• Clark CW, Ellison WT, Southall BL, Hatch L, Van Parijs SM, Frankel A, Ponirakis D. 2009. Acoustic masking in marine ecosystems: intuitions, analysis and implication. Inter-Research Marine Ecology Progress Series 395:201-222.
  • Eldredge, Maureen. 1993. Stellwagen Bank: New England’s first sanctuary. Oceanus 36:72.
  • Jiang M, Brown MW, Turner JT, Kenney RD, Mayo CA, Zhang Z, Zhou M. Springtime transport and retention of Calanus finmarchicus in Massachusetts and Cape Cod Bays, USA, and implications for right whale foraging. Marine Ecology 349:183-197.
  • Li L, Pala F, Mingshun J, Krahforst C, Wallace G. 2010. Three-dimensional modeling of Cu and Pb distributions in Boston Harbor, Massachusetts and Cape Cod Bays. Estuarine Coastal & Shelf Science. 88:450-463.
  • National Oceanographic & Atmospheric Administration. 2010. Stellwagen Bank National Marine Sanctary Final Management Plan and Environmental Assessment. “Section IV: Resource States” pp. 51-143. http://stellwagen.noaa.gov/management/fmp/pdfs/sbnms_fmp2010_lo.pdf
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Migration

Non-Migrant: No. All populations of this species make significant seasonal migrations.

Locally Migrant: No. No populations of this species make local extended movements (generally less than 200 km) at particular times of the year (e.g., to breeding or wintering grounds, to hibernation sites).

Locally Migrant: No. No populations of this species make annual migrations of over 200 km.

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Trophic Strategy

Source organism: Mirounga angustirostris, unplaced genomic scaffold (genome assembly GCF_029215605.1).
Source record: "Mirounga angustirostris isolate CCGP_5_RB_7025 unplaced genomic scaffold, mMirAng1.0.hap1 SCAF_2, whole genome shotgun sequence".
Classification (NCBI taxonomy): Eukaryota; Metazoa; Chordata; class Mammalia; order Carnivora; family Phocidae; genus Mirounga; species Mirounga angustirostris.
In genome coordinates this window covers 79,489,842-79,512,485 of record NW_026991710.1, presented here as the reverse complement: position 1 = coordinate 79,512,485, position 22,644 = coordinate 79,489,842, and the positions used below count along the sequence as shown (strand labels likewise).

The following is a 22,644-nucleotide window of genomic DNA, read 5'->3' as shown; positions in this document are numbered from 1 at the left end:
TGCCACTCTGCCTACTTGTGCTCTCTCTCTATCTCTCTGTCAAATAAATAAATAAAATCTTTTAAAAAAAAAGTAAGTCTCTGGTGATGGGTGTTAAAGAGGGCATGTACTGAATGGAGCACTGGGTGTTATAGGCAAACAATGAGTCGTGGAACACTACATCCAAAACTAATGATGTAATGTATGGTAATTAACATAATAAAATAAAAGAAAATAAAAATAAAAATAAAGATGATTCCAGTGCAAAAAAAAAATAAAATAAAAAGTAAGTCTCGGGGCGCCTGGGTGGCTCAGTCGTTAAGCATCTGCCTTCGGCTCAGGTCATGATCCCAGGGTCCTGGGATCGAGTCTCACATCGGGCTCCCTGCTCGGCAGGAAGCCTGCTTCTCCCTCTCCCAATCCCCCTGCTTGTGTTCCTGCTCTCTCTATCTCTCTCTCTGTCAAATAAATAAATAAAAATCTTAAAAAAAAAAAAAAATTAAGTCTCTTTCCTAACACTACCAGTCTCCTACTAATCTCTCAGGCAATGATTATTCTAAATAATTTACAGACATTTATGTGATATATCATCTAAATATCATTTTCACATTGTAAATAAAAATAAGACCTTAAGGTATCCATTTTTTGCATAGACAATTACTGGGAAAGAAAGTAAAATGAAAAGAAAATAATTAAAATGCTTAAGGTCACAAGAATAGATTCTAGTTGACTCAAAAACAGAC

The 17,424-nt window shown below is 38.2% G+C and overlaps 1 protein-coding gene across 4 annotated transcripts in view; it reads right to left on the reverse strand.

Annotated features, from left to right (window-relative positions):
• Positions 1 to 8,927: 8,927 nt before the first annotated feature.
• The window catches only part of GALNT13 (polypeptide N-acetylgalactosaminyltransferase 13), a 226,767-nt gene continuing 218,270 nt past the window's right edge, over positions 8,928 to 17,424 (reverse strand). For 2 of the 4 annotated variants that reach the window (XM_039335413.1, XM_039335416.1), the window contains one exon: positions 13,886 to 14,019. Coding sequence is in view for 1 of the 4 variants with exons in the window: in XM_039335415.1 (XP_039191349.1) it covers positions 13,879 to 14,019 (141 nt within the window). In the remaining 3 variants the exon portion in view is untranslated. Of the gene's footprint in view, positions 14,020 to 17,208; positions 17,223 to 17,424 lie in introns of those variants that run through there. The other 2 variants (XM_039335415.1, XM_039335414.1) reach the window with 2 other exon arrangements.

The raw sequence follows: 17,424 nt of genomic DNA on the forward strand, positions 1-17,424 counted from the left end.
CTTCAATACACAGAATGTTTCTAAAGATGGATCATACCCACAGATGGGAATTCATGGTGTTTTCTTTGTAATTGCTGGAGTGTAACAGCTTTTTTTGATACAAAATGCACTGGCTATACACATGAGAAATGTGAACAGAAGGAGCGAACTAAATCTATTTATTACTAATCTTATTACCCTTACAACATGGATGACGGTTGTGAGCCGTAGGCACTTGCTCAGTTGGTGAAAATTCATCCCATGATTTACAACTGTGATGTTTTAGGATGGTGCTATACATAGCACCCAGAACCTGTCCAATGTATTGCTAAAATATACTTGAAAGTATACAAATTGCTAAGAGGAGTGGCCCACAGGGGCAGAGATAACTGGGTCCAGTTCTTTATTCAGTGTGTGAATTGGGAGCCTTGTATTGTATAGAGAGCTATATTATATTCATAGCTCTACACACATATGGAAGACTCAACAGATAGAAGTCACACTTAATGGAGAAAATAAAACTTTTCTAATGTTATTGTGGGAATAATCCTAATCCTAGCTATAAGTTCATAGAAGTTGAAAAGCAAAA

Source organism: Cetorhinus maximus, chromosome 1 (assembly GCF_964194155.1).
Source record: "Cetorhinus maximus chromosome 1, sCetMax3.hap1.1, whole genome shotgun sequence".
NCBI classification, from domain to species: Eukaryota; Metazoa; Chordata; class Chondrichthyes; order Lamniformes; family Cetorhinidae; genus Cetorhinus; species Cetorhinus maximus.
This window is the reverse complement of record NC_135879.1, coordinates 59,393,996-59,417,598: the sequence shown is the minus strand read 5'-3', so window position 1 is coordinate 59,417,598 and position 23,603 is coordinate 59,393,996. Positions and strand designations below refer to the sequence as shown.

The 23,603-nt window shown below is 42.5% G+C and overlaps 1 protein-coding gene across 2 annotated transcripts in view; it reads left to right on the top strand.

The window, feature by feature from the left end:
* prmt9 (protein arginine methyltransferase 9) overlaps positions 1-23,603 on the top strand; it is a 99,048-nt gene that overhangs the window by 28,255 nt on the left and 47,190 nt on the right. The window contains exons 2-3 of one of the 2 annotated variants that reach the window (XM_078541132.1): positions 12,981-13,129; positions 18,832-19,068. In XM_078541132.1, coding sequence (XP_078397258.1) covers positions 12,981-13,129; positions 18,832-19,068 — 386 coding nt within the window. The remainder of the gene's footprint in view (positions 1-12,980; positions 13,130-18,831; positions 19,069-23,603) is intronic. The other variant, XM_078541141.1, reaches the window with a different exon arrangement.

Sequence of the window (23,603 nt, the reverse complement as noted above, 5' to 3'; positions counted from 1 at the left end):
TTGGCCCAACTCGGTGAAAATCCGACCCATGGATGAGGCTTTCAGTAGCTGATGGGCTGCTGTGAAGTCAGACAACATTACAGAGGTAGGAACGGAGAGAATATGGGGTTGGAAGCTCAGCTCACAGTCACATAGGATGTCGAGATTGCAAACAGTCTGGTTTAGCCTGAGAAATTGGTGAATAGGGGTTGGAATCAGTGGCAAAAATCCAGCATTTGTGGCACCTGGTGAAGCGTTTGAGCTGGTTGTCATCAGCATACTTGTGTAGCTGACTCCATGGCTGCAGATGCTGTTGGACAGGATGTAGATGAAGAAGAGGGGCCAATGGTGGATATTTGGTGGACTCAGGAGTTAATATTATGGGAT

Occurs farther offshore in salinities of 30-36 ppt. Minimum depth reported taken from Ref. 57178. Benthic; feeds on crustaceans and worms (Ref. 58426). Preyed upon by Atlantic cod, haddock, pollock, plaice, yellowtail flounder, seabirds, puffins and harbor seals. Parasites of the species include trematodes, Branchyphallus crenatus, Derogenes varicus and Lecithaster gibbosus; cestodes Bothriocephalus scorpii; a tetraphyllid larva; and a nematode Thynnascaris (Contracaecum) adunca (Ref. 5951).
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Life History and Behavior

Behavior

Diet

Feeds on planktonic organisms especially copepods
  • North-West Atlantic Ocean species (NWARMS)
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Molecular Biology and Genetics

Molecular Biology

Barcode data: Ammodytes dubius

The following is a representative barcode sequence, the centroid of all available sequences for this species.


No available public DNA sequences.

Download FASTA File
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Statistics of barcoding coverage: Ammodytes dubius

Barcode of Life Data Systems (BOLDS) Stats
Public Records: 14
Specimens with Barcodes: 24
Species With Barcodes: 1
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Conservation

Conservation Status

National NatureServe Conservation Status

Canada

Rounded National Status Rank: N5 - Secure

United States

Rounded National Status Rank: NNR - Unranked

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NatureServe Conservation Status

Rounded Global Status Rank: GNR - Not Yet Ranked

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Threats

Not Evaluated
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Relevance to Humans and Ecosystems

Benefits

Importance

fisheries: of potential interest